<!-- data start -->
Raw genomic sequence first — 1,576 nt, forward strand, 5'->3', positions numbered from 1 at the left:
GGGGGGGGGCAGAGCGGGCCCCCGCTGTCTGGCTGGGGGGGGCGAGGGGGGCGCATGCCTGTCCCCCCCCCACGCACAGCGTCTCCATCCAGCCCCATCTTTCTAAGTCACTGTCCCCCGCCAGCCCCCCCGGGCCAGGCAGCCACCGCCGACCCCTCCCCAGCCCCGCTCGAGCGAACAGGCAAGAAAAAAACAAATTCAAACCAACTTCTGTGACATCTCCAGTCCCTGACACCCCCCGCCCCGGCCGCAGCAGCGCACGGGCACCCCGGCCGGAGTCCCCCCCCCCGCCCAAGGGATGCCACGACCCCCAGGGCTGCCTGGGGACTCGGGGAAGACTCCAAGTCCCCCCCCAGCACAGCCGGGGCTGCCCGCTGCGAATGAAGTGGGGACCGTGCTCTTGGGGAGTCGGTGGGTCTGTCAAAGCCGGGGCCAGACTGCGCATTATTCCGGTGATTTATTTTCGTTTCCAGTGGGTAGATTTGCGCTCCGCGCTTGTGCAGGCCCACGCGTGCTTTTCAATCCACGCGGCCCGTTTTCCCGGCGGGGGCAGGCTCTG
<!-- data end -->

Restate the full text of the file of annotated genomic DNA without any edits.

Raw genomic sequence first — 1,576 nt, forward strand, 5'->3', positions numbered from 1 at the left:
GGGGGGGGGCAGAGCGGGCCCCCGCTGTCTGGCTGGGGGGGGCGAGGGGGGCGCATGCCTGTCCCCCCCCCACGCACAGCGTCTCCATCCAGCCCCATCTTTCTAAGTCACTGTCCCCCGCCAGCCCCCCCGGGCCAGGCAGCCACCGCCGACCCCTCCCCAGCCCCGCTCGAGCGAACAGGCAAGAAAAAAACAAATTCAAACCAACTTCTGTGACATCTCCAGTCCCTGACACCCCCCGCCCCGGCCGCAGCAGCGCACGGGCACCCCGGCCGGAGTCCCCCCCCCCGCCCAAGGGATGCCACGACCCCCAGGGCTGCCTGGGGACTCGGGGAAGACTCCAAGTCCCCCCCCAGCACAGCCGGGGCTGCCCGCTGCGAATGAAGTGGGGACCGTGCTCTTGGGGAGTCGGTGGGTCTGTCAAAGCCGGGGCCAGACTGCGCATTATTCCGGTGATTTATTTTCGTTTCCAGTGGGTAGATTTGCGCTCCGCGCTTGTGCAGGCCCACGCGTGCTTTTCAATCCACGCGGCCCGTTTTCCCGGCGGGGGCAGGCTCTG